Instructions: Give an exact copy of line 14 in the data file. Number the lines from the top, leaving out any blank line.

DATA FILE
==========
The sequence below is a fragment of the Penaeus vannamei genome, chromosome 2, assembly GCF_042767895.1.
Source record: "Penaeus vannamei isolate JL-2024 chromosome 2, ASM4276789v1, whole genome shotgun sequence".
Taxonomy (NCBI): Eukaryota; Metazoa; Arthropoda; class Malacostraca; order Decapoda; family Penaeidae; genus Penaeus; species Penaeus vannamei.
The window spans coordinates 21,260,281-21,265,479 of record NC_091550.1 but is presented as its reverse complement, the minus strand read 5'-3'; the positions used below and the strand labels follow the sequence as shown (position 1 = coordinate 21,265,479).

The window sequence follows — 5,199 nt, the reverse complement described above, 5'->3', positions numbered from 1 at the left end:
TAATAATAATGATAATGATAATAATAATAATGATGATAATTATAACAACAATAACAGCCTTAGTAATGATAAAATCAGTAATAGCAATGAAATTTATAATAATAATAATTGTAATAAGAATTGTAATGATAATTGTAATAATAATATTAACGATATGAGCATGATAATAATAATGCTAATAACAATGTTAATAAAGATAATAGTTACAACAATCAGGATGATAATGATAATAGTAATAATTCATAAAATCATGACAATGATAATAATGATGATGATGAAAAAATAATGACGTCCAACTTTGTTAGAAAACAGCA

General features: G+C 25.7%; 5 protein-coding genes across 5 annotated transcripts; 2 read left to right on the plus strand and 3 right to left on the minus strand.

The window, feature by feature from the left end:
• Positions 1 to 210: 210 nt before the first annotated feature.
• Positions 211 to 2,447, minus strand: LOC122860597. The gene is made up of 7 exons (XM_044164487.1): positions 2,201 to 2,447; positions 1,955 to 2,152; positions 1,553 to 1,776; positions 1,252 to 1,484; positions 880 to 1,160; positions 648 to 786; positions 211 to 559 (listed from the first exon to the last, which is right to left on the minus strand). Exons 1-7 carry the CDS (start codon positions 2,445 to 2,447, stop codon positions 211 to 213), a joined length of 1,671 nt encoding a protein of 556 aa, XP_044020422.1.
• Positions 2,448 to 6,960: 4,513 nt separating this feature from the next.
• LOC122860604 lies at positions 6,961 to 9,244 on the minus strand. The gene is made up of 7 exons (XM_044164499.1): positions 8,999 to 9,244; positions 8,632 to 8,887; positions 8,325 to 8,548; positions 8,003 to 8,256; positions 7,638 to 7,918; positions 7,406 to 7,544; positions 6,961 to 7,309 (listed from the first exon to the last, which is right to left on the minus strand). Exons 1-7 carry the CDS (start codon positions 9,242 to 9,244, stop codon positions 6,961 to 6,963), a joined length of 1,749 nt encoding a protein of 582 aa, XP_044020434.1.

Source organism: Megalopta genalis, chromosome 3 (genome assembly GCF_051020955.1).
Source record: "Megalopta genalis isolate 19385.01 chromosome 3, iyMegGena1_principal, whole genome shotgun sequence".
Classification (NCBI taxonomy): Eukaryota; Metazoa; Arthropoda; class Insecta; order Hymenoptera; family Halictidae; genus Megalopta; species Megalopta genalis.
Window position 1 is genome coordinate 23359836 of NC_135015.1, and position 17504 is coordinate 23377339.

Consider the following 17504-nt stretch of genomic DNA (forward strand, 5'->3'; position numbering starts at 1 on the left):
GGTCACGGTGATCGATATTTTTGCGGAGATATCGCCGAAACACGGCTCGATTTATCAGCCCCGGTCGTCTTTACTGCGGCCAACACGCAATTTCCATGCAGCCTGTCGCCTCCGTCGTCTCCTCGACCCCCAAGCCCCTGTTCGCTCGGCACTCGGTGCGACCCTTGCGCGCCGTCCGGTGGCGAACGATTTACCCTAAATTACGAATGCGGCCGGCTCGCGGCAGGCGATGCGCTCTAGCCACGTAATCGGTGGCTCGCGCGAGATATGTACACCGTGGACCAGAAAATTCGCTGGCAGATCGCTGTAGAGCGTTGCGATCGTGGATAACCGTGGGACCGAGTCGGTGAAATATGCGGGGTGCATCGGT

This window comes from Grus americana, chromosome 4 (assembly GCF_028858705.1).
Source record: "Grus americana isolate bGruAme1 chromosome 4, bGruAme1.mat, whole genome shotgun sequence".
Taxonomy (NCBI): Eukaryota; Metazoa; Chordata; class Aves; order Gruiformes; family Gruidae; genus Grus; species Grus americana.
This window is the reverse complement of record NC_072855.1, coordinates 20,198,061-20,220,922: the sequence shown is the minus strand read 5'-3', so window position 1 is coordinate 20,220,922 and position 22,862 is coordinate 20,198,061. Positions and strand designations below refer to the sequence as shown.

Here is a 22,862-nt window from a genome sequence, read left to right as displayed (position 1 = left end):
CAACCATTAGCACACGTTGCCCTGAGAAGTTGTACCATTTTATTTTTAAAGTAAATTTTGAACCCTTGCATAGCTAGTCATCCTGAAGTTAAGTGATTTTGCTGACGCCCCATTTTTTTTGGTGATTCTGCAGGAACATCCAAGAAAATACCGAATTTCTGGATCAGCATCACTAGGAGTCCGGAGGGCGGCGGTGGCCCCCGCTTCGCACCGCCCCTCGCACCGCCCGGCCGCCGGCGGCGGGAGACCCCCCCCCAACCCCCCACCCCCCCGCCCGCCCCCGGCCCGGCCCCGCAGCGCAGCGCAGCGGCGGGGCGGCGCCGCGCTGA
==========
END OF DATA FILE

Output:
Source record: "Megalopta genalis isolate 19385.01 chromosome 3, iyMegGena1_principal, whole genome shotgun sequence".